What do we stand to lose, as people? Presumably that’s the line of reasoning for assessing any form of risk: what’s at stake; how easily could we replace it; what would it cost to do so; and, can we afford that? This idea of imagining what might happen and somehow making our peace with it, financially as much as personally. Turning it round to look at modern society, where does that reasoning lead?
Because it seems we’re quite clearly shifting toward running most, if not all, of our essential social functions through the medium of technology (see Notes One). Naturally, I’d imagine. Every civilisation probably took its tools and turned them toward the problems of life; reconfiguring their existence to some extent around what was becoming possible. In that light, technology is simply the most recent manifestation of progress.
But then, it’s evidently a tool that operates on a scale the world had never seen: reconfiguring international patterns of communication, commerce and cooperation; redistributing resources, products and functions; shifting ideas at an astonishing pace, and conceivably changing how we are as people in ways no one can entirely predict. Possibly the first tool humanity’s ever had the luxury of wielding that has such huge reach.
Our previously distinct, relatively isolated communities are seemingly now merged by many visible and invisible means; creating countless sub-communities and common interests that transcend our national borders to interlink us all in ways we might not fully realise. The complex reality of this modern, global community is fascinating to contemplate, much as we no longer actually see the impacts we’re having on others (Notes Two).
What does it all mean? What is it that we’re deconstructing on the local or national scale and confidently rebuilding on this global one? What way of thinking about life are we transposing there, as we effectively reshape all these corners of the planet with our activities? What ideals or beliefs around the value of human life and the significance of our existence are we using as the foundation for all this?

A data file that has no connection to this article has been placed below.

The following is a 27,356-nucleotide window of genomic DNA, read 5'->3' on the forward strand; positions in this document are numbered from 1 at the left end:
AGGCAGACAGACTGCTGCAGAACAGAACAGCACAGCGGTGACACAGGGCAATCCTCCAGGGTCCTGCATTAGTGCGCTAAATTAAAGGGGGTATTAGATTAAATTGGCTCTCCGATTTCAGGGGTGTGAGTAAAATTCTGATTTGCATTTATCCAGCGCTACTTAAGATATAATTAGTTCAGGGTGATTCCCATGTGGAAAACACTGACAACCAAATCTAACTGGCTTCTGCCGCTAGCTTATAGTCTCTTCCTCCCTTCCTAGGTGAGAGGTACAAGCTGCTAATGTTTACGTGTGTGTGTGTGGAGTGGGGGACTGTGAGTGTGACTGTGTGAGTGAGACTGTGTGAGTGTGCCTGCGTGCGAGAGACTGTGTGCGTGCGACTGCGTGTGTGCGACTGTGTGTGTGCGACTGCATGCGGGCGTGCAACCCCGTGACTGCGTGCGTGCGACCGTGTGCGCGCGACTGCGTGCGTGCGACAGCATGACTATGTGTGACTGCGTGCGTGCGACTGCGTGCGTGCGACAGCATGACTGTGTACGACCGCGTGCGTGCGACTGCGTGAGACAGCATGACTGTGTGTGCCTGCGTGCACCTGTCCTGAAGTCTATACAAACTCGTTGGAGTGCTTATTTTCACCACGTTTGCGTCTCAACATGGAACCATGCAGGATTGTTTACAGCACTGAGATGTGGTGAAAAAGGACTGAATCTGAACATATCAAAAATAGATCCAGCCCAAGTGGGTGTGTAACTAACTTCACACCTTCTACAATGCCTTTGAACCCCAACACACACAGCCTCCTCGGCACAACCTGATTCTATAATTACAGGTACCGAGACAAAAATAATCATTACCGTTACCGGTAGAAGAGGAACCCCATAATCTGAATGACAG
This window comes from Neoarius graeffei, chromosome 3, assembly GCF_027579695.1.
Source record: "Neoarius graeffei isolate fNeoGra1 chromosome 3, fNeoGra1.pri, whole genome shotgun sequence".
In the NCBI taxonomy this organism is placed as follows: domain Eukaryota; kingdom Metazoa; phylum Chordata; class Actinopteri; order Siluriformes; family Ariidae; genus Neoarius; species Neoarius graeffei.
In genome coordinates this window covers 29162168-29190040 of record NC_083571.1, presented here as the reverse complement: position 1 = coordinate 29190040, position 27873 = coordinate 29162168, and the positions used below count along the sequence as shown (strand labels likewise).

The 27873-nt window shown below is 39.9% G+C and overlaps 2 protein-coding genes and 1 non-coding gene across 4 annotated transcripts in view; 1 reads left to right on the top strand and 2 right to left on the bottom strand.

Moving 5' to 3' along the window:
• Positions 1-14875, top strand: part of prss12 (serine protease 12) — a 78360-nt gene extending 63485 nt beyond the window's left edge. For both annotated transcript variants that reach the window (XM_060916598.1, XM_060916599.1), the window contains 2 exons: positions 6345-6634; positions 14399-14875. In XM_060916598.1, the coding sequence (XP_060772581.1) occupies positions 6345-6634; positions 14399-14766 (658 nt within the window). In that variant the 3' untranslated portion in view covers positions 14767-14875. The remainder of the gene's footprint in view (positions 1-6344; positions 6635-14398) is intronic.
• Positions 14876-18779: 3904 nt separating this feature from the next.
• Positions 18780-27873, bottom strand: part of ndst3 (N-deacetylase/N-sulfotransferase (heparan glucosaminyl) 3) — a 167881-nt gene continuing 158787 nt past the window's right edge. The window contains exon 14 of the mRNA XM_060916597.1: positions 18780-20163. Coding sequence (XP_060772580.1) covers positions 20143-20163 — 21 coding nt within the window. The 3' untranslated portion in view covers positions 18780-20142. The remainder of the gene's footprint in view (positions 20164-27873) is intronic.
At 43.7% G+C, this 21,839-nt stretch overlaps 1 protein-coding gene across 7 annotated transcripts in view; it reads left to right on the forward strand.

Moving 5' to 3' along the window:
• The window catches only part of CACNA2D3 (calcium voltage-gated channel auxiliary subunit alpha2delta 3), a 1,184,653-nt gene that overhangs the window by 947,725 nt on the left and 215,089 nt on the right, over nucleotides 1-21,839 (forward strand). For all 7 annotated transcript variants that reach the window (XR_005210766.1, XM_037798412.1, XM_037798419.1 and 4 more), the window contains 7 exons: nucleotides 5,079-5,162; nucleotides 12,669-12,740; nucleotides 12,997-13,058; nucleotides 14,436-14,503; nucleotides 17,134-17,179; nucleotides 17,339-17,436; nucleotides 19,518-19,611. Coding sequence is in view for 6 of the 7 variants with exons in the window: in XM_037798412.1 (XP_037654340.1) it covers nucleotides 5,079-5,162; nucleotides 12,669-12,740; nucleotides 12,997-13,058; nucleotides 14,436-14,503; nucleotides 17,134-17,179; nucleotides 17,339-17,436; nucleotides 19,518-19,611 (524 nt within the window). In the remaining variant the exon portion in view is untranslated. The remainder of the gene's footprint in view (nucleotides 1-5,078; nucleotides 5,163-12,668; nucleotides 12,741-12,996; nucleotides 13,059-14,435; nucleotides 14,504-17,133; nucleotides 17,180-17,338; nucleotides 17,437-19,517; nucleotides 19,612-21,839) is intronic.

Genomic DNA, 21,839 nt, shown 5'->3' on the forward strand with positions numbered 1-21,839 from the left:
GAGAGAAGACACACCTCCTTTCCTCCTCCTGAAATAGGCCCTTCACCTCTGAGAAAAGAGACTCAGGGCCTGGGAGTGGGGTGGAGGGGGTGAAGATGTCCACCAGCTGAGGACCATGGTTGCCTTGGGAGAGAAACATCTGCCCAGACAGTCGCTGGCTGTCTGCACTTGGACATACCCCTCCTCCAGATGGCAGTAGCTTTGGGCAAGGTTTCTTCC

And what does it mean that we’re so often removing local infrastructure such as high street retailers, accessible offices, and other tangible functions and services around which our physical communities were built? Surely, at the core of it all, we’re still humans with a sense of place, belonging, warmth, interaction, and the value we add through our actual physical presence and contribution? (Notes Three)
Within all this, our choices are inevitably adding up; potentially chipping away at some quite fundamental aspects of what makes us human and connects us meaningfully, purposefully, respectfully with one another. All these small shifts and compromises must be changing things in countless untold ways as society gradually takes on these new forms.
What are the forms, functions and values underpinning this way of life and how we’re going about things now? What are we taking apart in the physical world and shifting into this other, virtual one? And, where does that leave us?
Notes and References:
Note 1: Market forces or social necessities
Note 1: Technology & the lack of constraint
Note 2: Value in visible impacts
Note 2: Community as an answer
Note 3: At what point are we just humans?
Note 3: “Wisdom” by Andrew Zuckerman
Note 3: Obligations and contributions